Sunday’s local election results in Hong Kong delivered a decisive victory for the pro-democracy protest movement in the semiautonomous Chinese territory, trouncing Beijing-aligned establishment parties amid record turnout. After months of increasingly violent protests, the local council elections, despite notional functional power, were seen as a referendum on the movement protesting Beijing’s creeping control over the island that was under British control until 1997. Pro-democracy candidates won an overwhelming 389 of 452 elected seats, up from 124 seats in the previous election, amounting to the utter collapse of the pro-government bloc, which saw its tally fall from 300 seats to just 58.
Turnout was at a historic high, topping 70 percent of eligible voters, far surpassing previous turnout percentages, which hovered in the 40s. By comparison, in the local election following the Umbrella Movement in 2014, a period of high engagement that was similarly fraught, turnout peaked at 47 percent. This time around, the number of registered voters climbed to a new record of 4 million, with 390,000 those newly registered in the wake of the protest movement. Some 3 million of those voters turned up to vote, delivering pro-democracy candidates 17 of 18 districts and over 80 percent of contested seats.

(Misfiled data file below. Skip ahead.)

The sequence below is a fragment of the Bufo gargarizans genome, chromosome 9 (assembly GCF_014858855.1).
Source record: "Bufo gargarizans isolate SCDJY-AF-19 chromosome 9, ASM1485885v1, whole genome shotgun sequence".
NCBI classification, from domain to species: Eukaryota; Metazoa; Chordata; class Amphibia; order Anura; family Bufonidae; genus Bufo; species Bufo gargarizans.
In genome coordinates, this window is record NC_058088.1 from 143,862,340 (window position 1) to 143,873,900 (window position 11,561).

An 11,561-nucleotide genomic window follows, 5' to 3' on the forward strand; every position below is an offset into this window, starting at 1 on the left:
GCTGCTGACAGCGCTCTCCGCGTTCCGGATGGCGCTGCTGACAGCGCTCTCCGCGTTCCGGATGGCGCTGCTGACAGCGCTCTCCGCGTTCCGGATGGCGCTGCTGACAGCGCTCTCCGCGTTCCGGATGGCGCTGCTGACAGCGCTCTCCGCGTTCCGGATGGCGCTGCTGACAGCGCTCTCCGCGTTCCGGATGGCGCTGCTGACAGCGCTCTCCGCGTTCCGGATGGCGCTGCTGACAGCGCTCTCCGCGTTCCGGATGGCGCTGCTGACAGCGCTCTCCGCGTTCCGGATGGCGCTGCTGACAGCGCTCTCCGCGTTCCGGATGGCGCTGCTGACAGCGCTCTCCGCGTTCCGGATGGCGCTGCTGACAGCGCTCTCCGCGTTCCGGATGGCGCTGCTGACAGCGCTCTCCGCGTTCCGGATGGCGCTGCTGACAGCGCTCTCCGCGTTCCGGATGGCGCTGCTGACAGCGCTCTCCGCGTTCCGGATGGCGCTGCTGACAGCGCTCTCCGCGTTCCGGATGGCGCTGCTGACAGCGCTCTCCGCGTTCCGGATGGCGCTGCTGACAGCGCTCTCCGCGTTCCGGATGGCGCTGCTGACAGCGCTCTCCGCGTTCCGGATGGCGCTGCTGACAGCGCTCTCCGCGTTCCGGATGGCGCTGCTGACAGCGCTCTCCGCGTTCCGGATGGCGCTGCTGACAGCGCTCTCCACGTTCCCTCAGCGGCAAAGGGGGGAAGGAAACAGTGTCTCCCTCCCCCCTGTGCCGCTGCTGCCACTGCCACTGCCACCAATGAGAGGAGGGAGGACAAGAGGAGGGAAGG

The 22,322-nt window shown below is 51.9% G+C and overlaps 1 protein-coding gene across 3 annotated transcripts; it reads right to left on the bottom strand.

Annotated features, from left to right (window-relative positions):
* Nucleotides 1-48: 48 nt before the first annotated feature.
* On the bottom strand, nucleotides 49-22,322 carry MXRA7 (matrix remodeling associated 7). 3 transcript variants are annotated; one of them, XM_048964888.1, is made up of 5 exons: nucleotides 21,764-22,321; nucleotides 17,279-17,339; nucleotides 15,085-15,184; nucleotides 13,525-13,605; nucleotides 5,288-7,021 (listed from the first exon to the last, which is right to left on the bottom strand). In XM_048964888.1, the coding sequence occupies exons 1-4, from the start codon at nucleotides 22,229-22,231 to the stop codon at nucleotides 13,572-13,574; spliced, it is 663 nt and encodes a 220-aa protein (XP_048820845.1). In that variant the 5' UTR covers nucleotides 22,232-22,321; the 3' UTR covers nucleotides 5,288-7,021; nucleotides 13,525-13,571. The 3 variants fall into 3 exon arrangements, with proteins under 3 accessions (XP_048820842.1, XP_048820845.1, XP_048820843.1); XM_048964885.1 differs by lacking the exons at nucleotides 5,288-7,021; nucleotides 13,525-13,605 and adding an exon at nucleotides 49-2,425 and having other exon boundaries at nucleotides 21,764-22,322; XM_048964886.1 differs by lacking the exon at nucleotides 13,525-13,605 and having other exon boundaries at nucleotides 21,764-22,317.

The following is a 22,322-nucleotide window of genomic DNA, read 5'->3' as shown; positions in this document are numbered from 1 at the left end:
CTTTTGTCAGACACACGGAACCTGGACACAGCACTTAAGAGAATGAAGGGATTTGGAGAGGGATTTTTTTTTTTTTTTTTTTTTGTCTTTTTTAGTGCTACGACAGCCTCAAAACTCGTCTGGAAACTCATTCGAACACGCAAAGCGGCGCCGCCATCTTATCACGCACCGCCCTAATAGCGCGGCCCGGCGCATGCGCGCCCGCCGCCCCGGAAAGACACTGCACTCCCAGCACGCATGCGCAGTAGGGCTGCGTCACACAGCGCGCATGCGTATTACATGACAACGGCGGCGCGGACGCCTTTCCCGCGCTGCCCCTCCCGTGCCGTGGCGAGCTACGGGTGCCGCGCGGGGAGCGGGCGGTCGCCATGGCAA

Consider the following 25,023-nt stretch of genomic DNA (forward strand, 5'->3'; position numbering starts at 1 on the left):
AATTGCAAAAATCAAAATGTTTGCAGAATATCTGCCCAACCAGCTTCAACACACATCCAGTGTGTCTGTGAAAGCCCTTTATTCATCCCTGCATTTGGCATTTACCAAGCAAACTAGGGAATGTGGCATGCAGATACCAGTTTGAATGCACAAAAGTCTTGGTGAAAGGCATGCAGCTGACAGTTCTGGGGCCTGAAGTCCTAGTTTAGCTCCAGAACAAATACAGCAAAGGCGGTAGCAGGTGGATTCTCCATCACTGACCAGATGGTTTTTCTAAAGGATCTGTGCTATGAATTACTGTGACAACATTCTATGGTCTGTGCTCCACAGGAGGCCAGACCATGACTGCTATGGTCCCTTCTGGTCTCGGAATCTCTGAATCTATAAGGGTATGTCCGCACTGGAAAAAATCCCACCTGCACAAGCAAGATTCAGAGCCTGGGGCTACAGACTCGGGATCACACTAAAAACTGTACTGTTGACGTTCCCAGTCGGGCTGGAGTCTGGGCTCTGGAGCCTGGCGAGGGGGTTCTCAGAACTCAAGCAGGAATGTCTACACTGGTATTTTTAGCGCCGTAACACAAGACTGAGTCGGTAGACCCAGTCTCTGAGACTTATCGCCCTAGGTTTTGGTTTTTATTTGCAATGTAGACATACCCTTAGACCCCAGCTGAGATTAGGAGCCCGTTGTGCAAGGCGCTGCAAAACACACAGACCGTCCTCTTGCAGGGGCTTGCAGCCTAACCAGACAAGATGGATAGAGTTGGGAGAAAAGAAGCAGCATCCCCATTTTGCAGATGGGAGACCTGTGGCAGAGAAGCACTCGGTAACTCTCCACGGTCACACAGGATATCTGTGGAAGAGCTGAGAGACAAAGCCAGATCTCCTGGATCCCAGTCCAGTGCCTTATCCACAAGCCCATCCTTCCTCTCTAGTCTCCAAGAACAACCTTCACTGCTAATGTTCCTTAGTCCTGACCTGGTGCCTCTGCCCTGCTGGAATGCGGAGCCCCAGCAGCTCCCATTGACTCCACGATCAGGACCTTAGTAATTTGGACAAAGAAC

The Hong Kong election, exceptional in China, is held as part of the negotiated terms of Hong Kong’s return to Beijing following British rule, and, like local elections most everywhere, are typically centered on neighborhood issues from bus stops to trash collection. Sunday’s vote was far different in that it was seen as a rare opportunity to issue support for the pro-democracy movement and speak directly to Beijing, which has held a hard rhetorical line in support of the Hong Kong government, but has not taken more aggressive and invasive action to quell the protests.
The local council elections also have real influence on the balance of power in determining the 1,200-member election committee that selects the city’s leader. The city’s leadership, including Hong Kong’s deeply unpopular Chief Executive Carrie Lam, is not directly elected, and the district councils get to nominate 117 members, roughly ten percent, of the election committee, which is typically packed with pro-Beijing representatives. Pro-democracy advocates currently make up roughly a quarter of the committee, which, bolstered by Sunday’s sweeping gains giving them near absolute control of the local councils, will give pro-democracy forces significant influence, if not quite majority control.
The election leaves Hong Kong and Beijing at a crossroads over what comes next. “Many have pointed out that the results reflect the public’s dissatisfaction with the social situation and deep-seated problems,” Lam said. “[The government will] listen to the views of the public with an open mind and seriously reflect on them.”